I can't believe I let this sit in my library for so long! Sadly, when I downloaded this it was pretty much the same time as midnight's children and I did not care for that performance..was a different actor.. this art of recording books is a fine fine art - the space between uninspired and overdone is razor thin and now I have a new artist to love! The reading is perfect Thank u Sam Dastor u are now on the list of artists I download stuff I have never heard of just cuz u read it - think Lenny Henry reading Anansi Boys- it makes me sad that Rushdie chose not to embrace "fantasy writing" - because tis an excellent fantasy story - to me anyway- I can't see why anyone who likes Neil Gaiman wouldnt love this. Dont let the lables and the fuss get in the way and let this story use magic to let you see the world u live in anew
a classic tale, enjoyable for kids and adults. This is one of those books that u read as a kid and then go back to every 10 years or so because it such a good story. All I really wanted to comment on is the performance. Frith in a pond! It was great.
its always a risk to do a high fantasy hero- story in first person. It usually makes your hero come off as an arrogant bore. After having tried a number of historical fictions in first person that were unbareable, that I turned off and never went back to after 5 hours of I, I, I, filled, self agrandizing, false humility ridden crapola; I swore I would never again listen to absolutely anything in first person ever.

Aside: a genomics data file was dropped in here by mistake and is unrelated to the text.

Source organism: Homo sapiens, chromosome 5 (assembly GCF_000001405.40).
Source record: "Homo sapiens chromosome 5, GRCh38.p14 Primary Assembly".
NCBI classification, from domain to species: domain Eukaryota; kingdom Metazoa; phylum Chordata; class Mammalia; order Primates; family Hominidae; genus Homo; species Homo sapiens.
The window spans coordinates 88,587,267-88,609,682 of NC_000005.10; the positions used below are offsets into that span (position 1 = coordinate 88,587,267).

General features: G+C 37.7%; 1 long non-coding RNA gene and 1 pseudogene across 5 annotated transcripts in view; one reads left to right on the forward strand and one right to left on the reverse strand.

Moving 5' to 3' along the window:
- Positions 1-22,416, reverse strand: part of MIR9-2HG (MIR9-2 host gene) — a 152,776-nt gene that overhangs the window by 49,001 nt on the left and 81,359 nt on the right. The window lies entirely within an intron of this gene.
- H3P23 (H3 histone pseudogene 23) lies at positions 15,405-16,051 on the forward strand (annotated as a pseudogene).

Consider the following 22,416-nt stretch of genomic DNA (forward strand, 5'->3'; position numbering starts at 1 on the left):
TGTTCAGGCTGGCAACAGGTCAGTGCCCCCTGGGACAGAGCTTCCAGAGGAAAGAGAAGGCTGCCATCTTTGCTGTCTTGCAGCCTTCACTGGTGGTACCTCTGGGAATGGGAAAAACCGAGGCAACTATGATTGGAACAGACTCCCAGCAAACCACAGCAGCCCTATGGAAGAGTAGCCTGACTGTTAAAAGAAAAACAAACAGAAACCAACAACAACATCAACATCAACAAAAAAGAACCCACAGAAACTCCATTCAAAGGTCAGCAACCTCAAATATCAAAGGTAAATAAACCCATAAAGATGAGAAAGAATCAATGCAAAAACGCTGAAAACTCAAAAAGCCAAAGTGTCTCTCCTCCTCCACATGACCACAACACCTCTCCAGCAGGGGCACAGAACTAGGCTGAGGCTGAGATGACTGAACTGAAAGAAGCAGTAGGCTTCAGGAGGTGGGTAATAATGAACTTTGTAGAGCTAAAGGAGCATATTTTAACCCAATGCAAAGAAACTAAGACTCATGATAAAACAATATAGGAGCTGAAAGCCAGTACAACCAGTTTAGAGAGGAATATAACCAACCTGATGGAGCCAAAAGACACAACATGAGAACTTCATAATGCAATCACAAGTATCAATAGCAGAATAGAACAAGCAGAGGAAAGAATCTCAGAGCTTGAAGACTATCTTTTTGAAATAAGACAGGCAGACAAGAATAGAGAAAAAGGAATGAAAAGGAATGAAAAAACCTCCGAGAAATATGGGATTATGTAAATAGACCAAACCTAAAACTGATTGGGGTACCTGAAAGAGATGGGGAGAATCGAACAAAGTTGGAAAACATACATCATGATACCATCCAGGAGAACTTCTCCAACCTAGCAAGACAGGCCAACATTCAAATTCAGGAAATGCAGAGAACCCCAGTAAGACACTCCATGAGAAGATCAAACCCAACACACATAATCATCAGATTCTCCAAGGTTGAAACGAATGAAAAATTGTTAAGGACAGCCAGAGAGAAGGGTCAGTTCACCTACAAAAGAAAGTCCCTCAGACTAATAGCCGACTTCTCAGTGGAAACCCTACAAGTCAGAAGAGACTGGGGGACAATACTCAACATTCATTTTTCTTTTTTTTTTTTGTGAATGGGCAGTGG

But a new high fanasty, well- loved by many and written by an author not conent to churn out chapter after chapter of trite nonsense as fast as possible? Tempting. I visited the author's blog and was charmed by his writing there .... so I tried this book, and it wasn't bad.
It may sound like faint praise... but I think I would have really really liked it in third person. There are a number of really interesting characters and it sounds like there is an excellent history coming ... I think most of us that enjoy medieval fantasy like a story that has its own history. Also, I like the rules, the magic bit, its engaging and plausible (no piglatin magic) and without the sometimes tiresome step by step "weaves" No disrespect to the referenced works there, its just the magic here is more elegant.
One of these reviews was complaining that there is no sense of place,,, interesting criticism but not true in my view. Alot of the story is told by a child and the oldest the main character is at the end is what 16? And a very lonely childhood. The sense of place is small and restricted but there are glimmerings of a larger world. The next one is the make or break for me, the intro was worth while, I want to know what happens next... almost as much as I want to know what happened before